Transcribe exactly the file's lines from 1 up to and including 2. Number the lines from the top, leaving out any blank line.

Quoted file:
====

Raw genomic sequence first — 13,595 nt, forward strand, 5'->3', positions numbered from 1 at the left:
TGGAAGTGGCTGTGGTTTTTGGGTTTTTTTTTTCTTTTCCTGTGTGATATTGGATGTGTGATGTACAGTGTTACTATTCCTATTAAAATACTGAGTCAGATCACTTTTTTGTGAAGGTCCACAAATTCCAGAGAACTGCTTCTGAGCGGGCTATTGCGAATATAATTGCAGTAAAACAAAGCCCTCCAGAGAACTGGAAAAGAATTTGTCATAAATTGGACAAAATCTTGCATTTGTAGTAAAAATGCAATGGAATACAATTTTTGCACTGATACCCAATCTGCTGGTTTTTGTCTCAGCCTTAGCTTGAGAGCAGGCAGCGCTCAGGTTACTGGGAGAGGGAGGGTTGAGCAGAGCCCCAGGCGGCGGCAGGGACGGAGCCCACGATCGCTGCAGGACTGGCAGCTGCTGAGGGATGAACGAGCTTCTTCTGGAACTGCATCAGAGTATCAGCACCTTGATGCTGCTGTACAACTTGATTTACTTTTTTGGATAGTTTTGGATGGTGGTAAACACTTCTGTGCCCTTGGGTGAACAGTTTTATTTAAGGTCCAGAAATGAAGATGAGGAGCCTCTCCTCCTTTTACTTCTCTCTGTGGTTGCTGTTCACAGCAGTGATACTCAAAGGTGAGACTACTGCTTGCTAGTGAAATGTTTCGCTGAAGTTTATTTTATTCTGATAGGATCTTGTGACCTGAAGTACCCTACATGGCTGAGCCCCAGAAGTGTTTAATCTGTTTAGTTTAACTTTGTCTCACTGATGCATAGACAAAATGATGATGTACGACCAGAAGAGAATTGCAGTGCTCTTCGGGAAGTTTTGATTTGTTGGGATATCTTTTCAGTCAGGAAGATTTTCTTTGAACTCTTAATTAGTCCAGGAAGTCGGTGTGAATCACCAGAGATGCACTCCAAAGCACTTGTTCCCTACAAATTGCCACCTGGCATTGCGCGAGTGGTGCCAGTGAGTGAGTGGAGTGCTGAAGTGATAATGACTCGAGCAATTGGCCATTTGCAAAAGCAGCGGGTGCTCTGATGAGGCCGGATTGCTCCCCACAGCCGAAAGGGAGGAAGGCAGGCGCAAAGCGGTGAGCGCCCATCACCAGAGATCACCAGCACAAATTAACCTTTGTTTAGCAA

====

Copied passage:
Raw genomic sequence first — 13,595 nt, forward strand, 5'->3', positions numbered from 1 at the left:
TGGAAGTGGCTGTGGTTTTTGGGTTTTTTTTTTCTTTTCCTGTGTGATATTGGATGTGTGATGTACAGTGTTACTATTCCTATTAAAATACTGAGTCAGATCACTTTTTTGTGAAGGTCCACAAATTCCAGAGAACTGCTTCTGAGCGGGCTATTGCGAATATAATTGCAGTAAAACAAAGCCCTCCAGAGAACTGGAAAAGAATTTGTCATAAATTGGACAAAATCTTGCATTTGTAGTAAAAATGCAATGGAATACAATTTTTGCACTGATACCCAATCTGCTGGTTTTTGTCTCAGCCTTAGCTTGAGAGCAGGCAGCGCTCAGGTTACTGGGAGAGGGAGGGTTGAGCAGAGCCCCAGGCGGCGGCAGGGACGGAGCCCACGATCGCTGCAGGACTGGCAGCTGCTGAGGGATGAACGAGCTTCTTCTGGAACTGCATCAGAGTATCAGCACCTTGATGCTGCTGTACAACTTGATTTACTTTTTTGGATAGTTTTGGATGGTGGTAAACACTTCTGTGCCCTTGGGTGAACAGTTTTATTTAAGGTCCAGAAATGAAGATGAGGAGCCTCTCCTCCTTTTACTTCTCTCTGTGGTTGCTGTTCACAGCAGTGATACTCAAAGGTGAGACTACTGCTTGCTAGTGAAATGTTTCGCTGAAGTTTATTTTATTCTGATAGGATCTTGTGACCTGAAGTACCCTACATGGCTGAGCCCCAGAAGTGTTTAATCTGTTTAGTTTAACTTTGTCTCACTGATGCATAGACAAAATGATGATGTACGACCAGAAGAGAATTGCAGTGCTCTTCGGGAAGTTTTGATTTGTTGGGATATCTTTTCAGTCAGGAAGATTTTCTTTGAACTCTTAATTAGTCCAGGAAGTCGGTGTGAATCACCAGAGATGCACTCCAAAGCACTTGTTCCCTACAAATTGCCACCTGGCATTGCGCGAGTGGTGCCAGTGAGTGAGTGGAGTGCTGAAGTGATAATGACTCGAGCAATTGGCCATTTGCAAAAGCAGCGGGTGCTCTGATGAGGCCGGATTGCTCCCCACAGCCGAAAGGGAGGAAGGCAGGCGCAAAGCGGTGAGCGCCCATCACCAGAGATCACCAGCACAAATTAACCTTTGTTTAGCAA